What is meant by "the two sides of a triangle?" Triangles have three sides. "The" here indicates that these two sides are the only two sides. That's not true. From context I guess you don't care which two sides, but the word "the" starts off the sentence with confusion. Then, what is "each side" doing in this question? It doesn't clarify anything. Maybe you were worried I would think that two of the sides had a total length of $l$? Then you would have used the word "total."

I am fourteen words into the question and I have already had to stop three times to figure out what is being asked. As a student, I am somewhat hostile already: the person writing the question did not take much effort to communicate with me. All of this effort could have been avoided if the instructor had drawn a picture of a triangle, or revised the first draft of the question. I do not have high hopes.

the angle between them is the value of a random variable called "x" with a function of proportional density to x(π - x) in each point x ∈ (0, π/2).

What? At this point, in a timed test, I am looking for a different question. This question is either here to try to get me to waste time, or it is here for some other student to get correct -- it's certainly not for me.

Calculate the function of density of the area of the triangle

I do not know what this is and I don't know any student that would know what this is.

If you want to ask students this question, you need to work hard on revising it to communicate what you are asking. Here is a second draft of the first couple of sentences, which at least communicate the triangle you have in mind without requiring significant mental effort on the part of students who already know you don't expect them to get the question correct:

Two sides of an isosceles triangle each have length $l$. The angle between these two sides is given by $x$, which is between $0$ and $\pi/2$.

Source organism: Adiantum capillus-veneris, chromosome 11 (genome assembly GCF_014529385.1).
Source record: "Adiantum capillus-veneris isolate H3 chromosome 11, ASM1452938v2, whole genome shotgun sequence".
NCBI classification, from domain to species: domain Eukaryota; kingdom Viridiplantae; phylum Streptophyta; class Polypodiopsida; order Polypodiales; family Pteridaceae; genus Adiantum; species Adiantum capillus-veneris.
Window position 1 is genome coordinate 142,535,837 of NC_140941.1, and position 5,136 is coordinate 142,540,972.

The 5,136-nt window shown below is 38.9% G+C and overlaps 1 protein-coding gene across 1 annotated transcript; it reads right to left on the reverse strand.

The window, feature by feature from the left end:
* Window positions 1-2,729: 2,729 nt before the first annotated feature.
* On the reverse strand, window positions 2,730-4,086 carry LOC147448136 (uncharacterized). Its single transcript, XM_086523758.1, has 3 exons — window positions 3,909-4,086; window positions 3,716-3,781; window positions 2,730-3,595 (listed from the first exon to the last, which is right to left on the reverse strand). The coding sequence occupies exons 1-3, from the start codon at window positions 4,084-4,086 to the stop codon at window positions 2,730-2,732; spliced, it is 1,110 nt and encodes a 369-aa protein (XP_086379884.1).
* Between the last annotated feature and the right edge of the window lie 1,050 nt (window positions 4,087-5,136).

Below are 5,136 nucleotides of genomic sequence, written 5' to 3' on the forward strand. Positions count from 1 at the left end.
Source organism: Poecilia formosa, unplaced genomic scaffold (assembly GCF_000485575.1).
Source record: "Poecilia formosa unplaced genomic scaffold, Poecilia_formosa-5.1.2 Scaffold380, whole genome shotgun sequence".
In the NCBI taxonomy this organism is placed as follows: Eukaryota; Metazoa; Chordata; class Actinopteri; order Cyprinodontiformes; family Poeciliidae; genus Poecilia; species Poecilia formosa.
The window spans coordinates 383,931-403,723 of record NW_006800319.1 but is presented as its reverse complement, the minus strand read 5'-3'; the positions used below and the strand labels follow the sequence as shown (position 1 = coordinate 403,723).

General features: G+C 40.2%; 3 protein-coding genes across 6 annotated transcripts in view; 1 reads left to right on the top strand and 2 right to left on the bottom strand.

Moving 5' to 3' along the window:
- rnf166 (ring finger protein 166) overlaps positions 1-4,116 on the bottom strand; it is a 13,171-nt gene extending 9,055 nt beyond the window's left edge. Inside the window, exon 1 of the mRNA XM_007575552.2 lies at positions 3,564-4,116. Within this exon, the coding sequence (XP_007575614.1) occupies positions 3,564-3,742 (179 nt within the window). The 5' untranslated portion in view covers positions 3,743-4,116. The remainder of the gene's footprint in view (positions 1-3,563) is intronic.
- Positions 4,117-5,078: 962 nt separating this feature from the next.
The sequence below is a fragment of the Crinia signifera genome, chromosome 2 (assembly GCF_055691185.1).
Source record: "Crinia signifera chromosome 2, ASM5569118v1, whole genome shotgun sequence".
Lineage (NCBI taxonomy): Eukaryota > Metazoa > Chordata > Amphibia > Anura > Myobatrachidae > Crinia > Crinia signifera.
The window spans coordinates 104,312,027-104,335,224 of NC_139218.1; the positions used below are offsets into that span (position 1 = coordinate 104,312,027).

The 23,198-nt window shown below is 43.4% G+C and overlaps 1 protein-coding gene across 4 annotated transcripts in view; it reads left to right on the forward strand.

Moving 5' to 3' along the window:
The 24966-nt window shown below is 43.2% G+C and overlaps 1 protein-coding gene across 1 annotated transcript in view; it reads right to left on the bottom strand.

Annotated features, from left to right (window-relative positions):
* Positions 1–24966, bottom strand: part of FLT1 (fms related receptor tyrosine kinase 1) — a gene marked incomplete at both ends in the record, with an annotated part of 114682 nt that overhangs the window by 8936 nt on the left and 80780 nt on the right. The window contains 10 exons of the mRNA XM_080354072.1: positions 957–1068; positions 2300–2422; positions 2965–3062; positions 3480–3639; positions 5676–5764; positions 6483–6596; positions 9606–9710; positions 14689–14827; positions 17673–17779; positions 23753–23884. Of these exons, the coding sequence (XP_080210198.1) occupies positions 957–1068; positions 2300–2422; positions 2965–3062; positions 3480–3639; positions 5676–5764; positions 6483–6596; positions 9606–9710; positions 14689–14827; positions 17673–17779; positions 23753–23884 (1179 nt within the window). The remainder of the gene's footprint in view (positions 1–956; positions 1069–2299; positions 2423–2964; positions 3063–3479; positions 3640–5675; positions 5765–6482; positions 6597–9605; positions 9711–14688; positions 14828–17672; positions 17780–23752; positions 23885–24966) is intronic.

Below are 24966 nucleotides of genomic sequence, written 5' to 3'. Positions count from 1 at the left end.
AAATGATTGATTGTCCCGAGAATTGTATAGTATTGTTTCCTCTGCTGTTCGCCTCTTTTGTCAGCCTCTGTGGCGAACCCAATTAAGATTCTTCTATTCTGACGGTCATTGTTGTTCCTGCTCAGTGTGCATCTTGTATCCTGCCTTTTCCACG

$\endgroup$
13
  • 2
    $\begingroup$ Agree that the wording is weird. "Function of density of the X" is what I guess is the pdf of X. Word order in "of proportional density" is confusing (implies that there is some special "proportional density"). Using same notation for the variable and its values is confusing. Reference to "the random variable" in the end is ambiguous. But all this probably matters little to the students - the ones who can identify the correct math steps probably can also read between the lines to figure out what is actually being asked. $\endgroup$
    – juod
    Jun 6 at 22:46
  • 5
    $\begingroup$ The reason I have bolded the word feel repeatedly is to emphasize the perspective of the reader. It's irrelevant whether you put a lot of time into writing the question, because the feeling the reader gets upon reading it is the important part. It's also irrelevant whether you are popular or loved or reputable. This isn't a personal attack. The question sucks, and it is fixable. $\endgroup$
    – Chris Cunningham
    Jun 7 at 0:29
  • 1
    $\begingroup$ Except that was not what students found hard about the question. I did very much perceive that you were personally attacking me by the tone of your message. I am sorry I will engage with others who do not resort to insulting a question in such a petty way. $\endgroup$
    – Wasp
    Jun 7 at 0:46
  • 4
    $\begingroup$ "By the way, I can accept that the question may in fact be poorly worded, but I am almost chuckling because I am known to be extremely well versed in the way I write and how I present my proofs. I accept any criticism, but this is just overkill on your part." No, it's not. The question is incredibly hard to understand. It is hard for Chris Cunningham, and it is hard for me, and presumably it will be even harder for your students than it is for us. Your students might be too polite to say it. $\endgroup$
    – Stef
    Jun 7 at 14:39
  • 2